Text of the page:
enamored of his own reflection in a pool, he pines away and is turned into a flower. [Gk. Myth.: Benét, 701]

Narcissus

fell in love with own image. [Gk. Myth.: Howe, 174]
See: Vanity

narcissus

any amaryllidaceous plant of the Eurasian genus Narcissus, esp N. poeticus, whose yellow, orange, or white flowers have a crown surrounded by spreading segments
References in periodicals archive ?
Last of all among the species daffodils is Narcissus poeticus, the flower that materialised from the handsome youth who fell in love with his own reflection.
Black Narcissus was an extremely lucky winner last time, but the upside is she has been left on the same mark'
Mambert, who lives in Massachusetts "with her son, one small cat, and 200,000 honeybees," has written one other book -- a "rock and roll vampire novel" called The Muses: The Blood Tour -- and is editor-in-chief of Pink Narcissus Press.
It is knowledge such as this, of the extremes of sensuality and the impossibility of transcending the body and its insistent desires, that Eliot's Narcissus finds unbearable, and which leads to this ascetic retreat to the desert.
In our knowledge, heretofore there is no report on the effect of bulb soaking in nutritional solution as a Pre-planting bulb treatment, on Narcissus growth and flowering.
Teaching Narcissus to Swim brings together scoundrels, heroes and horses in a background of intrigue and suspense.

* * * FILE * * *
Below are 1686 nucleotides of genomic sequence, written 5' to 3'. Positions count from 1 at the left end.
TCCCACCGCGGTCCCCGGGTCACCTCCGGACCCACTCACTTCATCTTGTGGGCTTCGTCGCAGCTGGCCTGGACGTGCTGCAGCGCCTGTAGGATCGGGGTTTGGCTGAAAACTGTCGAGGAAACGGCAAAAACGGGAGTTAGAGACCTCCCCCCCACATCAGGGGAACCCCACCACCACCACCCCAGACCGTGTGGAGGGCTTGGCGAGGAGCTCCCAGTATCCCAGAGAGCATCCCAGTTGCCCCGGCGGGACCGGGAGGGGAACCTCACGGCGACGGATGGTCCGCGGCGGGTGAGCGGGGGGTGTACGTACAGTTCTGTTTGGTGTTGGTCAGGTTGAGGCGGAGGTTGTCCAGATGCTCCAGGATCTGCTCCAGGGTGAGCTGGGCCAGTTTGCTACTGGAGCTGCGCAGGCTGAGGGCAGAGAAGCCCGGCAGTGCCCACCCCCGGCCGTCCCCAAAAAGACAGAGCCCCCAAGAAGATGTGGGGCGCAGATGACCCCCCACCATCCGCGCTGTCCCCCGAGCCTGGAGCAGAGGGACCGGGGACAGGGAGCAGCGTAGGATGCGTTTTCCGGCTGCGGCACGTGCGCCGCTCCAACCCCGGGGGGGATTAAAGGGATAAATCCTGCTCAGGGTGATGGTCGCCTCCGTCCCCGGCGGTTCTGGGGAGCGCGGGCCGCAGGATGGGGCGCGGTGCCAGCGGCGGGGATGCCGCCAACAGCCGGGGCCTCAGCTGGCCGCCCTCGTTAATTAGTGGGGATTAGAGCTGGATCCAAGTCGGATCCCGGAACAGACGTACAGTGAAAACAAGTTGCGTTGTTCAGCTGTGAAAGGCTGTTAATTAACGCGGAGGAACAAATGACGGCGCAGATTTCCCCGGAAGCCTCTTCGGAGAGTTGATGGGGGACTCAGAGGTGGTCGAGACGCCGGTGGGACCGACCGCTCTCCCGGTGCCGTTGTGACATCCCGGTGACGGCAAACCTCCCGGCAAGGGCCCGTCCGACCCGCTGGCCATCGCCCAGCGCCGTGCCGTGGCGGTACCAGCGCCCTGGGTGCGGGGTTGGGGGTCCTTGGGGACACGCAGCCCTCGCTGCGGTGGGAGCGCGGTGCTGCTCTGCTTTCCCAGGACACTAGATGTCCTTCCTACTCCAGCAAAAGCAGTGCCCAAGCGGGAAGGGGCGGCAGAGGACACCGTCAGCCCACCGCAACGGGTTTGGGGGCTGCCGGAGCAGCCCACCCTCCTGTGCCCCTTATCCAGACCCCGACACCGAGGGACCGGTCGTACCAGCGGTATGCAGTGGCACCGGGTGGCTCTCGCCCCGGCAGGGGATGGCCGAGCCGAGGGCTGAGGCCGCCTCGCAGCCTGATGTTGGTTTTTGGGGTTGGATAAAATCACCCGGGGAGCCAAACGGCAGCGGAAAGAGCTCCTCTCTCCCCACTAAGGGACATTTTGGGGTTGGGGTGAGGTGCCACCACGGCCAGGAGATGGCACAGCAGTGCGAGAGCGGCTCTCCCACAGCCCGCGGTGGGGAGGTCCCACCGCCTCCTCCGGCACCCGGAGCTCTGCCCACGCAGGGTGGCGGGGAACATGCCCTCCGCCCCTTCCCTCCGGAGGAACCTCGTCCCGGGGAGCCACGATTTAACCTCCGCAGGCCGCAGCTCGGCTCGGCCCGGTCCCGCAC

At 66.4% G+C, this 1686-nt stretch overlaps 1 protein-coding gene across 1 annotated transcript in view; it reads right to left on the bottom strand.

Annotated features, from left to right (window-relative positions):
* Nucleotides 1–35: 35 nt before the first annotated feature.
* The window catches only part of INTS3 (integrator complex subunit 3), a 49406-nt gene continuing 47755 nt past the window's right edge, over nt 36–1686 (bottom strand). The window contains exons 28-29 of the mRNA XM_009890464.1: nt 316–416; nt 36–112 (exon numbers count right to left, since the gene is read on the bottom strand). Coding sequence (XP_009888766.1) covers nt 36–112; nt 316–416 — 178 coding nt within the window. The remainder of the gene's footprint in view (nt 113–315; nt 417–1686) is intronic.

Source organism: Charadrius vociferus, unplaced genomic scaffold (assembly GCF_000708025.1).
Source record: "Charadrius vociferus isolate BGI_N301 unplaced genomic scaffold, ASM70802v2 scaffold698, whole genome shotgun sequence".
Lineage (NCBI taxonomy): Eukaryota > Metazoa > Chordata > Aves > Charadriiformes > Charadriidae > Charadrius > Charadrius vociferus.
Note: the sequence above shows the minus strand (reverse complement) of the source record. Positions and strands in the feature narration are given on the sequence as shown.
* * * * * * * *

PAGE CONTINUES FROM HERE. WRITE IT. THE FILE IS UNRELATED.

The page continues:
Many dwarf narcissus are excellent for growing in patio pots, some ideal for naturalising in grass.
While Narcissus is the JavaScript engine itself, it is not well integrated into the browser, and that is where Zaphod comes in.
The reality of urbanisation in India lends itself to many interpretations of the story of the Greek God Narcissus, who fell in love with his own reflection in water.
Carol Bove made narcissus blooms a focus of her exhibition at the Horticultural Society of New York this past summer, in the form of an accordion-style picture book by artist Janine Lariviere, which was displayed unfolded not far from a cluster of four of Bove's new sculptures and one collage (there were actual flowers from both artists' gardens, too, early in the show's run).
But Adam was a Narcissus who knew he was Narcissus.